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New York State is set to release its annual testing data today. Throughout the state, and especially in New York City, we will hear a lot about changes in school and district proficiency rates. The rates themselves have advantages – they are easy to understand, comparable across grades and reflect a standards-based goal. But they also suffer severe weaknesses, such as their sensitivity to where the bar is set and the fact that proficiency rates and the actual scores upon which they’re based can paint very different pictures of student performance, both in a given year as well as over time. I’ve discussed this latter issue before in the NYC context (and elsewhere), but I’d like to revisit it quickly.
Proficiency rates can only tell you how many students scored above a certain line; they are completely uninformative as to how far above or below that line the scores might be. Consider a hypothetical example: A student who is rated as proficient in year one might make large gains in his or her score in year two, but this would not be reflected in the proficiency rate for his or her school – in both years, the student would just be coded as “proficient” (the same goes for large decreases that do not “cross the line”). As a result, across a group of students, the average score could go up or down while proficiency rates remained flat or moved in the opposite direction. Things are even messier when data are cross-sectional (as public data lmost always are), since you’re comparing two different groups of students (see this very recent NYC IBO report).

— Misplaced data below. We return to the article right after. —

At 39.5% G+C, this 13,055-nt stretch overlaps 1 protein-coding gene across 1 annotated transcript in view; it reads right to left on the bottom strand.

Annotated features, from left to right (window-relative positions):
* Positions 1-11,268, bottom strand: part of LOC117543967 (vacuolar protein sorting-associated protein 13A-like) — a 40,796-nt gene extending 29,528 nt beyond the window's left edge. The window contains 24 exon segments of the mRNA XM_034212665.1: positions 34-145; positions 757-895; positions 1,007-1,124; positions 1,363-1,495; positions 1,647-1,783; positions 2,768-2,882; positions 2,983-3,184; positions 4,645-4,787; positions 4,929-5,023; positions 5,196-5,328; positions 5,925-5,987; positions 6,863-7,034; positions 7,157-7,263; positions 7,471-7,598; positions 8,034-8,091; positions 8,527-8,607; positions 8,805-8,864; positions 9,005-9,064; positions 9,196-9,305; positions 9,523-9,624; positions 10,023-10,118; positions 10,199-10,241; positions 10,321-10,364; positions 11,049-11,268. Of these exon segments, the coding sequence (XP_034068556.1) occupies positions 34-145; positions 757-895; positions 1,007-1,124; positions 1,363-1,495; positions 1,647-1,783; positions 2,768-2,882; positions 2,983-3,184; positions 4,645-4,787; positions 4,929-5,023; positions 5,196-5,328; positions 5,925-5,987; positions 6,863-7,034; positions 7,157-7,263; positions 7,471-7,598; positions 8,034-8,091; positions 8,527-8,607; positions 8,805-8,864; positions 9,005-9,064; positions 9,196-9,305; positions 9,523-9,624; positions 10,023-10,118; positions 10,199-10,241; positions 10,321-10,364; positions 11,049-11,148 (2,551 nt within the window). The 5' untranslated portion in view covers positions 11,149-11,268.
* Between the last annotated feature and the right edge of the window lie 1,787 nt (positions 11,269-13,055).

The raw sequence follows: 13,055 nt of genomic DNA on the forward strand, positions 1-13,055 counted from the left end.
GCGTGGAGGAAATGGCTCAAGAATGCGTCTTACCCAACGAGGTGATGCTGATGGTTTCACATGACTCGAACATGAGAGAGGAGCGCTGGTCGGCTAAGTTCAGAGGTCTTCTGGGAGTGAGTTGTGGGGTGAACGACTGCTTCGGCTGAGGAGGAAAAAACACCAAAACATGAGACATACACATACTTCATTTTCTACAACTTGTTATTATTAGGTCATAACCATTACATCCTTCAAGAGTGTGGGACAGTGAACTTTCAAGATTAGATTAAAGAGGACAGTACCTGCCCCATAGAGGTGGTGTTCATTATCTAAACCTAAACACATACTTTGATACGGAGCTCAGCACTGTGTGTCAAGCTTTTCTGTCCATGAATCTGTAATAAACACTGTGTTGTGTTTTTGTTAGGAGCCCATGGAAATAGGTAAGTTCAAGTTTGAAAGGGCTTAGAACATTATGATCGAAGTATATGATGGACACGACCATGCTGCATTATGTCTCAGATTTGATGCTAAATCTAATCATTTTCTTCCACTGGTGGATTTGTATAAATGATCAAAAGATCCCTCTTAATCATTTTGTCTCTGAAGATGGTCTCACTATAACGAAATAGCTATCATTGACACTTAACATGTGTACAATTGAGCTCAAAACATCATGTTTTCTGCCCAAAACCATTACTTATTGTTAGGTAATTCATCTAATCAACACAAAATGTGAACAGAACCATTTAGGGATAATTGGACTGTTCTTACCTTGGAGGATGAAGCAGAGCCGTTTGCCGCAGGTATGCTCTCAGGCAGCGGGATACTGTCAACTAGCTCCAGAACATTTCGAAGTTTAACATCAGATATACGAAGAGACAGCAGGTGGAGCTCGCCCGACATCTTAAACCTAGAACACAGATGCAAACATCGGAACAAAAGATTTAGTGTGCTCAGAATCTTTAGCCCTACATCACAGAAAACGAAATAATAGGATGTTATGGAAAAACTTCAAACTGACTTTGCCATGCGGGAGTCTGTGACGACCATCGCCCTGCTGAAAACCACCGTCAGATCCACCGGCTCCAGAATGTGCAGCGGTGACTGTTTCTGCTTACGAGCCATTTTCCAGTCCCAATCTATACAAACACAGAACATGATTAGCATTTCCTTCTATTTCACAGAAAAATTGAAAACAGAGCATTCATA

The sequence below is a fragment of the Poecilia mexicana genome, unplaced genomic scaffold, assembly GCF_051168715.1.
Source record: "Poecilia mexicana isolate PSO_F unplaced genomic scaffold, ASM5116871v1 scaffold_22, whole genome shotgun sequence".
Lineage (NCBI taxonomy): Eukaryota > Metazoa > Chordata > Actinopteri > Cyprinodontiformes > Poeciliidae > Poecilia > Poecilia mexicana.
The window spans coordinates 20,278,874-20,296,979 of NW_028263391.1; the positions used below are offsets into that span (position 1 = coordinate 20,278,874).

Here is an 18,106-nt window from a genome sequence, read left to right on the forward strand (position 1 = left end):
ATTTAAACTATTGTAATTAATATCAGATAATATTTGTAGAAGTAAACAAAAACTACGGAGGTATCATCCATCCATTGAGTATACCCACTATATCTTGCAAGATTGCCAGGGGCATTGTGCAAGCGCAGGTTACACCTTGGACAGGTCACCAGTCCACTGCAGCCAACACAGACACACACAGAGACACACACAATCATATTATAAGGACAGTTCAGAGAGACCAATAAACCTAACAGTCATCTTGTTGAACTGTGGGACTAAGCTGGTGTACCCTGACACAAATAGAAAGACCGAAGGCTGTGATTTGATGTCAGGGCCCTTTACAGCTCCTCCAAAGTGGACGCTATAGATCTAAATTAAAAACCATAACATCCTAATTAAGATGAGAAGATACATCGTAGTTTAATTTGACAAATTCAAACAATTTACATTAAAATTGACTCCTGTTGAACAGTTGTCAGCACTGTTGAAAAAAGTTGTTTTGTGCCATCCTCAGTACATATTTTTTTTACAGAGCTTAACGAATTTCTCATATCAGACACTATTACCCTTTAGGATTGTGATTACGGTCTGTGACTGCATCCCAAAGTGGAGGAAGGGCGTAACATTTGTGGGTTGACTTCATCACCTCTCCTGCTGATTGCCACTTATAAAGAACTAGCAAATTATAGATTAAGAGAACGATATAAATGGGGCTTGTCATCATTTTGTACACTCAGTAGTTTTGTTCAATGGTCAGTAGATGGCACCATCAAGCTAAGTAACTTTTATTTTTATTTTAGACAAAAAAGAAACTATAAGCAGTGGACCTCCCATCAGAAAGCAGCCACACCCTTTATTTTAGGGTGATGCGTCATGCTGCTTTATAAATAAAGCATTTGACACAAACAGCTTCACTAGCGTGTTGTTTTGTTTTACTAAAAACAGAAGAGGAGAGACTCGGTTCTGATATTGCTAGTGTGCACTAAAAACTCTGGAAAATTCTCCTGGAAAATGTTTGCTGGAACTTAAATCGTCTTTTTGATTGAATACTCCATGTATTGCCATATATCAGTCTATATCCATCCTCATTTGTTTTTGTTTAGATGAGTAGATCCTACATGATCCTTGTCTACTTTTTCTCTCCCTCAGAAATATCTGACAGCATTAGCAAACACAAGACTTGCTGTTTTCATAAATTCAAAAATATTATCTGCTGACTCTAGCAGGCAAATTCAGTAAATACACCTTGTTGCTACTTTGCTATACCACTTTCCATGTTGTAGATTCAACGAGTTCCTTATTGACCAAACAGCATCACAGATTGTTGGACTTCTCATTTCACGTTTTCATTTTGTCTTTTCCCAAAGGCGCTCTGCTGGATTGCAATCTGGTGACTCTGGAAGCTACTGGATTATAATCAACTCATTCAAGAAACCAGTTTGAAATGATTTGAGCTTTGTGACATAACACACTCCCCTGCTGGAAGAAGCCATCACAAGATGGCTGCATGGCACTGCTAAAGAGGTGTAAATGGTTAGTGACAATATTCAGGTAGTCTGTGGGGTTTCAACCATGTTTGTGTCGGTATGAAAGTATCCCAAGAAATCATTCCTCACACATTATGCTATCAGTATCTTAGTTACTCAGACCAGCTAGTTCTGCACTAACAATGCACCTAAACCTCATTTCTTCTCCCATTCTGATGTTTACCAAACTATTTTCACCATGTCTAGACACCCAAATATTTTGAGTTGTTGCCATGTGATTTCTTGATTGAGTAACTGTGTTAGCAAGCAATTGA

Let’s take a rough look at how frequently rates and scores diverge in New York City. Read More »
Last year, the New York City Department of Education (NYCDOE) rolled out its annual testing results for the city’s students in a rather misleading manner. The press release touted the “significant progress” between 2010 and 2011 among city students, while, at a press conference, Mayor Michael Bloomberg called the results “dramatic.” In reality, however, the increase in proficiency rates (1-3 percentage points) was very modest, and, more importantly, the focus on the rates hid the fact that actual scale scores were either flat or decreased in most grades. In contrast, one year earlier, when the city’s proficiency rates dropped due to the state raising the cut scores, Mayor Bloomberg told reporters (correctly) that it was the actual scores that “really matter.”